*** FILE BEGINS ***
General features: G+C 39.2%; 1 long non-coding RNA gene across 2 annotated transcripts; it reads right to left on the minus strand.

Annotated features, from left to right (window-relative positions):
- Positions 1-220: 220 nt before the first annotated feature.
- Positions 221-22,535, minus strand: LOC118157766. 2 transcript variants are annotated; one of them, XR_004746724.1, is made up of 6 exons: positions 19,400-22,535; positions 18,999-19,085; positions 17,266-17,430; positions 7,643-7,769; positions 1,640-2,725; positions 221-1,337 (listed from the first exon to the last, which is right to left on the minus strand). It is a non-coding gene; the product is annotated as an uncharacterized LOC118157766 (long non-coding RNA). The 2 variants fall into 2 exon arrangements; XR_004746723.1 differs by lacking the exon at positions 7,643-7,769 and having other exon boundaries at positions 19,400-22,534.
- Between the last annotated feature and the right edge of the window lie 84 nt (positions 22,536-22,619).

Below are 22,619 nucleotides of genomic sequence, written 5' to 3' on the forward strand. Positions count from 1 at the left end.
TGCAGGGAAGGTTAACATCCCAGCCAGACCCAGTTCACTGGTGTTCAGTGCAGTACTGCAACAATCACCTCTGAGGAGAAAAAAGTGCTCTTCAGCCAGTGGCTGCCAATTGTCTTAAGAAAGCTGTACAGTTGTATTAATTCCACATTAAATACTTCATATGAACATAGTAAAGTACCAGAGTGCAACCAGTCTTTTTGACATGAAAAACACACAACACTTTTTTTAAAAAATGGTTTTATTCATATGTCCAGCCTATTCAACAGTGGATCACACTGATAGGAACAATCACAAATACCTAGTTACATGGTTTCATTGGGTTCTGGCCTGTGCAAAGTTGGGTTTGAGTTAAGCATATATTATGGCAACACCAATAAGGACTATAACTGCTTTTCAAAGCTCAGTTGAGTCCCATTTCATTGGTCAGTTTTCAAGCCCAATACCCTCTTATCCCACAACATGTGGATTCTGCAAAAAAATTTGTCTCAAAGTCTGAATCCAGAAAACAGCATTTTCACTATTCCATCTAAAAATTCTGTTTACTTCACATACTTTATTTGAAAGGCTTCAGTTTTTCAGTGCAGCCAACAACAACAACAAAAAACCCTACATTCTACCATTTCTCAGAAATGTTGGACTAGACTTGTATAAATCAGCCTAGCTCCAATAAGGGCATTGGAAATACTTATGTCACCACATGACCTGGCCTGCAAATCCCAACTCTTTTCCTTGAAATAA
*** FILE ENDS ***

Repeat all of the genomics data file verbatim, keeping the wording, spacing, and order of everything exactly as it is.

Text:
General features: G+C 39.2%; 1 long non-coding RNA gene across 2 annotated transcripts; it reads right to left on the minus strand.

Annotated features, from left to right (window-relative positions):
- Positions 1-220: 220 nt before the first annotated feature.
- Positions 221-22,535, minus strand: LOC118157766. 2 transcript variants are annotated; one of them, XR_004746724.1, is made up of 6 exons: positions 19,400-22,535; positions 18,999-19,085; positions 17,266-17,430; positions 7,643-7,769; positions 1,640-2,725; positions 221-1,337 (listed from the first exon to the last, which is right to left on the minus strand). It is a non-coding gene; the product is annotated as an uncharacterized LOC118157766 (long non-coding RNA). The 2 variants fall into 2 exon arrangements; XR_004746723.1 differs by lacking the exon at positions 7,643-7,769 and having other exon boundaries at positions 19,400-22,534.
- Between the last annotated feature and the right edge of the window lie 84 nt (positions 22,536-22,619).

Below are 22,619 nucleotides of genomic sequence, written 5' to 3' on the forward strand. Positions count from 1 at the left end.
TGCAGGGAAGGTTAACATCCCAGCCAGACCCAGTTCACTGGTGTTCAGTGCAGTACTGCAACAATCACCTCTGAGGAGAAAAAAGTGCTCTTCAGCCAGTGGCTGCCAATTGTCTTAAGAAAGCTGTACAGTTGTATTAATTCCACATTAAATACTTCATATGAACATAGTAAAGTACCAGAGTGCAACCAGTCTTTTTGACATGAAAAACACACAACACTTTTTTTAAAAAATGGTTTTATTCATATGTCCAGCCTATTCAACAGTGGATCACACTGATAGGAACAATCACAAATACCTAGTTACATGGTTTCATTGGGTTCTGGCCTGTGCAAAGTTGGGTTTGAGTTAAGCATATATTATGGCAACACCAATAAGGACTATAACTGCTTTTCAAAGCTCAGTTGAGTCCCATTTCATTGGTCAGTTTTCAAGCCCAATACCCTCTTATCCCACAACATGTGGATTCTGCAAAAAAATTTGTCTCAAAGTCTGAATCCAGAAAACAGCATTTTCACTATTCCATCTAAAAATTCTGTTTACTTCACATACTTTATTTGAAAGGCTTCAGTTTTTCAGTGCAGCCAACAACAACAACAAAAAACCCTACATTCTACCATTTCTCAGAAATGTTGGACTAGACTTGTATAAATCAGCCTAGCTCCAATAAGGGCATTGGAAATACTTATGTCACCACATGACCTGGCCTGCAAATCCCAACTCTTTTCCTTGAAATAA